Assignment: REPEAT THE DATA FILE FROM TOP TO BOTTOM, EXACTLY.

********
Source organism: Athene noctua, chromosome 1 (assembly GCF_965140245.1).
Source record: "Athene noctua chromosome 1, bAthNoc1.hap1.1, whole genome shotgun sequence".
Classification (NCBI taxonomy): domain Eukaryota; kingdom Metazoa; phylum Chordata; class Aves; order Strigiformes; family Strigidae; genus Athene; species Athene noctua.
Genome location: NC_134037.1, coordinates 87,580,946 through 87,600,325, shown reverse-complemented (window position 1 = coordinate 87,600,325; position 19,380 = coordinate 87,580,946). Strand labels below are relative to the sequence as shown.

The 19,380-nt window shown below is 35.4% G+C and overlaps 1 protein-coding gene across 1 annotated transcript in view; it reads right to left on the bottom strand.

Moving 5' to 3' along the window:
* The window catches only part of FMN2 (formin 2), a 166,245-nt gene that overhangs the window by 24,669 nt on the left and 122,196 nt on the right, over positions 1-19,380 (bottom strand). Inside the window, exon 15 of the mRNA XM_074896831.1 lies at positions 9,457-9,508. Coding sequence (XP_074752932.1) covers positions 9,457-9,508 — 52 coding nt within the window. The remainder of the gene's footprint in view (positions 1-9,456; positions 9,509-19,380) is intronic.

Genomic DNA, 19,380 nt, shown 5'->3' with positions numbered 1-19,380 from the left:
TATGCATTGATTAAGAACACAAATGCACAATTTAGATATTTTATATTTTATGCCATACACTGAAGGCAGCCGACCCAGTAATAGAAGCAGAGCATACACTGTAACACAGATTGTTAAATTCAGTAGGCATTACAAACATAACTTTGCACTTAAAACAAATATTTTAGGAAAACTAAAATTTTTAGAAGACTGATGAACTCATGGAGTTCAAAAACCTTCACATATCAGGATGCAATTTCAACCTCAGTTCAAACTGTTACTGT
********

Source organism: Athene noctua, chromosome 1 (assembly GCF_965140245.1).
Source record: "Athene noctua chromosome 1, bAthNoc1.hap1.1, whole genome shotgun sequence".
Classification (NCBI taxonomy): domain Eukaryota; kingdom Metazoa; phylum Chordata; class Aves; order Strigiformes; family Strigidae; genus Athene; species Athene noctua.
Genome location: NC_134037.1, coordinates 87,580,946 through 87,600,325, shown reverse-complemented (window position 1 = coordinate 87,600,325; position 19,380 = coordinate 87,580,946). Strand labels below are relative to the sequence as shown.

The 19,380-nt window shown below is 35.4% G+C and overlaps 1 protein-coding gene across 1 annotated transcript in view; it reads right to left on the bottom strand.

Moving 5' to 3' along the window:
* The window catches only part of FMN2 (formin 2), a 166,245-nt gene that overhangs the window by 24,669 nt on the left and 122,196 nt on the right, over positions 1-19,380 (bottom strand). Inside the window, exon 15 of the mRNA XM_074896831.1 lies at positions 9,457-9,508. Coding sequence (XP_074752932.1) covers positions 9,457-9,508 — 52 coding nt within the window. The remainder of the gene's footprint in view (positions 1-9,456; positions 9,509-19,380) is intronic.

Genomic DNA, 19,380 nt, shown 5'->3' with positions numbered 1-19,380 from the left:
TATGCATTGATTAAGAACACAAATGCACAATTTAGATATTTTATATTTTATGCCATACACTGAAGGCAGCCGACCCAGTAATAGAAGCAGAGCATACACTGTAACACAGATTGTTAAATTCAGTAGGCATTACAAACATAACTTTGCACTTAAAACAAATATTTTAGGAAAACTAAAATTTTTAGAAGACTGATGAACTCATGGAGTTCAAAAACCTTCACATATCAGGATGCAATTTCAACCTCAGTTCAAACTGTTACTGT